Words by Ren Aguila; Photos Courtesy of Reese Lansangan
Reese Lansangan’s music has not made it to space yet. The closest it has ever come was when NASA released a video in the run-up to the launch of the first U.S. astronaut mission in a decade. They featured “A Song About Space,” a track from her first album Arigato, Internet! It, however, has been online for years, and the YouTube one is the version they used. The video got her some brief attention from mainstream Philippine media. Still, those who have been following her career would not be surprised.
Reese is most well known as a singer-songwriter. She has released one album, two EPs, and several singles, with a second full-length album, in the works. There’s more to her than just her music, and we’ll get to that later.
Reese’s musical talent is a family legacy. “My late dad has always been the musical one,” she says, “He used to play guitar and the trumpet as a young teenager in the province, and he would do small gigs as a ‘combo’ with his friends to help fund his education.” Her dad encouraged her to sing with him when she was much younger, especially at family parties. After he died when Reese was nine, she started to pick up his guitar and learned how to play from her dad’s songbooks. Her mother encouraged her daughters to pursue music and even enrolled them in classes at the UP College of Music extension program. There, she and her sister learned classical guitar, violin, piano, and (at one point) the drums.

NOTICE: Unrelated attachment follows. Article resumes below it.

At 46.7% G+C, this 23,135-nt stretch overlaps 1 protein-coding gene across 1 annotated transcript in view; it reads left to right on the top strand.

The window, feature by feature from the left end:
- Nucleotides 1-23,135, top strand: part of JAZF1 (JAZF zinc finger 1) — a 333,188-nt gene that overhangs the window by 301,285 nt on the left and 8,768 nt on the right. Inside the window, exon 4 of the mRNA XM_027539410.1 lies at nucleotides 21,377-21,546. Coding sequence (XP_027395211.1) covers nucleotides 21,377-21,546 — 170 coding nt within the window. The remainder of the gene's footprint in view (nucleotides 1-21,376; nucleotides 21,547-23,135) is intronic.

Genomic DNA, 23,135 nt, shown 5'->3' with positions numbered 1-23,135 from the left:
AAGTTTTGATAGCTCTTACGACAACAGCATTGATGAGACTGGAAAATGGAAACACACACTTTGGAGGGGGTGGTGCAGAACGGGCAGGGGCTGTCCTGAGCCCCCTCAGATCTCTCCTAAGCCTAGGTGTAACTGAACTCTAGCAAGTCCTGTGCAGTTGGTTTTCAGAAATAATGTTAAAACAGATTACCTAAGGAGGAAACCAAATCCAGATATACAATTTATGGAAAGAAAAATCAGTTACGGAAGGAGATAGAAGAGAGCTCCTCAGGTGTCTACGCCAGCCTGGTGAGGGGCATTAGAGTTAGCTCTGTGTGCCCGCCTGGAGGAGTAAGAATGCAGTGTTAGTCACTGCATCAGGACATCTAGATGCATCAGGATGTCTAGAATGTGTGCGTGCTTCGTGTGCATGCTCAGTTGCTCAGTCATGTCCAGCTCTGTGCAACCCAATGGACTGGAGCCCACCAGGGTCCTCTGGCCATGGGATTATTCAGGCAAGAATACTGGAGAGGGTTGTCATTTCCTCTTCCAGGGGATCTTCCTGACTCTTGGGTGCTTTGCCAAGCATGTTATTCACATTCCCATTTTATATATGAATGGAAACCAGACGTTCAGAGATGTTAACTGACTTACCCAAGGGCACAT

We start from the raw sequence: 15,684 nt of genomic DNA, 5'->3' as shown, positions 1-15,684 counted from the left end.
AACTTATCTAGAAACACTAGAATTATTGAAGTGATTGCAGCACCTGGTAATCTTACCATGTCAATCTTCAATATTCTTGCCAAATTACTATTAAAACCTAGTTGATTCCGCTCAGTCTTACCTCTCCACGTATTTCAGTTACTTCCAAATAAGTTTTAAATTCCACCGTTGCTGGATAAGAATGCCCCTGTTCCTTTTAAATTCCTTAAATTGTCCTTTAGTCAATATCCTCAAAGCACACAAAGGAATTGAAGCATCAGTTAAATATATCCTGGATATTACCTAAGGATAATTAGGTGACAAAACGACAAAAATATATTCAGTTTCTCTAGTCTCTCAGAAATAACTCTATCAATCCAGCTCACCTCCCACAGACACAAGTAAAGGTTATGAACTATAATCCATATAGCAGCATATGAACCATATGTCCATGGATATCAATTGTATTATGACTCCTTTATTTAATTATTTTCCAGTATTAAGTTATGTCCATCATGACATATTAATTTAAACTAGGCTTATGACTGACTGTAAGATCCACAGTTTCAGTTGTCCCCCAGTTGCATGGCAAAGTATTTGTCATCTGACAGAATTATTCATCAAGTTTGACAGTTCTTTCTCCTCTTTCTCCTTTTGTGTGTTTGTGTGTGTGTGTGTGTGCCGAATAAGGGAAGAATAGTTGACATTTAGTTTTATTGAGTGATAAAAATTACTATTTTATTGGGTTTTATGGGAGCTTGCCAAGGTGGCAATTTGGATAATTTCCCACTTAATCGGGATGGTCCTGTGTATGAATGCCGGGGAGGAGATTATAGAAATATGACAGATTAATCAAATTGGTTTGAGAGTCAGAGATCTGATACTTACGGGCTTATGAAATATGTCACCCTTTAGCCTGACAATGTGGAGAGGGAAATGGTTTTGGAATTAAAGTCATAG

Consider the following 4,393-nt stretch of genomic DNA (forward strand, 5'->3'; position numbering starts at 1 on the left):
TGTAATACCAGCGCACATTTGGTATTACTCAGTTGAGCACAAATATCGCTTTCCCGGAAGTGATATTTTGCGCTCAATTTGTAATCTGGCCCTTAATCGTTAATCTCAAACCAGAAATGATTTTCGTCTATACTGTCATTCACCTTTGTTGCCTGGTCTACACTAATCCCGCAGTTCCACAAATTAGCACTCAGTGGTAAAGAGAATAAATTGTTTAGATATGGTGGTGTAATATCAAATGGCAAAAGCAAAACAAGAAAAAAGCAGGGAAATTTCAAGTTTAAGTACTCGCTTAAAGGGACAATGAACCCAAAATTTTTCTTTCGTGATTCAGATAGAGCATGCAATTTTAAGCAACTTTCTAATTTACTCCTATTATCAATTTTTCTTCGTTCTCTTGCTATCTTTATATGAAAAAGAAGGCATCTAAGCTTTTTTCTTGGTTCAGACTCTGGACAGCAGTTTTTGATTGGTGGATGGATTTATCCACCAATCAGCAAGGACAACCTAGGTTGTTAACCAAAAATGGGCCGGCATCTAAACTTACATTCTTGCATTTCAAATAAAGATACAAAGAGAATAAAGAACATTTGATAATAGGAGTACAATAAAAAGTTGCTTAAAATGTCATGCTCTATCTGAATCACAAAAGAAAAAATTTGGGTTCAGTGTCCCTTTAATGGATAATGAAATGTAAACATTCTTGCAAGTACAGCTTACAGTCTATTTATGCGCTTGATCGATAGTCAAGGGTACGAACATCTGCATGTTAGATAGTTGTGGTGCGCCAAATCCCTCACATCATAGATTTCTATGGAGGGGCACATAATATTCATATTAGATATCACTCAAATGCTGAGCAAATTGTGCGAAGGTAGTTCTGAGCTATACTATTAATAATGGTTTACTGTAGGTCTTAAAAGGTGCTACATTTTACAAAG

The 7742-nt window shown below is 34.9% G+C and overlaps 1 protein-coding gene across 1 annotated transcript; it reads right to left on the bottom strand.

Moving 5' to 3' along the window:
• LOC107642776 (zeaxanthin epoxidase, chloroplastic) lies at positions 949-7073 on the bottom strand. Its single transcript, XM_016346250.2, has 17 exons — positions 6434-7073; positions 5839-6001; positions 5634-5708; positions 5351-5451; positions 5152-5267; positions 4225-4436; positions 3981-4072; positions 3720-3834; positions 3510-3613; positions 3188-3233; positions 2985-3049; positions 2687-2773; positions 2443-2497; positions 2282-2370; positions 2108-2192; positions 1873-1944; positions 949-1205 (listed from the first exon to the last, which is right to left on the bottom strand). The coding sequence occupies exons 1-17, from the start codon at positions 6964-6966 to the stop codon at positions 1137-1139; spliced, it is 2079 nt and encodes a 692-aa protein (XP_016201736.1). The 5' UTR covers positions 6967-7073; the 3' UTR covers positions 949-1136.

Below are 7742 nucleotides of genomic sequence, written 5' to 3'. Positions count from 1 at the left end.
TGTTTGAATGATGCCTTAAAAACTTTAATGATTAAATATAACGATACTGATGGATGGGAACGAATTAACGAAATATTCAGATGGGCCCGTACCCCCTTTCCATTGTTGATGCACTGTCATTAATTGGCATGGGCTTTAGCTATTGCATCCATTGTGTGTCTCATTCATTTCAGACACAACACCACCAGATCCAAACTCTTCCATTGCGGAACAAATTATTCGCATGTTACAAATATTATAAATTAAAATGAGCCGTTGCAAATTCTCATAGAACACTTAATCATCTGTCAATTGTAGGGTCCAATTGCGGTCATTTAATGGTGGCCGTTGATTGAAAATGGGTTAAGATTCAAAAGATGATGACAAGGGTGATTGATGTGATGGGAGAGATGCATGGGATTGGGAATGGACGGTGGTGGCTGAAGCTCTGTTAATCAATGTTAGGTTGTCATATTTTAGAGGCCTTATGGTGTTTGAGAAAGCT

“I’ve tried writing my own songs as early as Grade 3, but of course, they weren’t any good,” Reese says, “it was just me toying around with the piano keys.” She says that it was around the time she was 14 that she came up with songs “that sounded quite decent.” Not long after, YouTube started in 2005, and she caught a few singer-songwriters performing their music on it. She says that the video platform helped inspire her songwriting because she realized that anyone could make music. “I used to think music as a career was unattainable for someone like me,” she notes, “but YouTube evened out the playing field for me.”
At the Ateneo de Manila University, Reese enrolled in the BFA in Information Design program. It was there that she joined the Ateneo Musicians Pool, and she met who would become her musical collaborator, Vica Hernandez. The collaboration was a “happy accident,” as Reese describes it. Before one scheduled public performance, Vica messaged Reese if she wanted to collaborate. They worked on their first song together, “Open Your Eyes,” via Yahoo Messenger.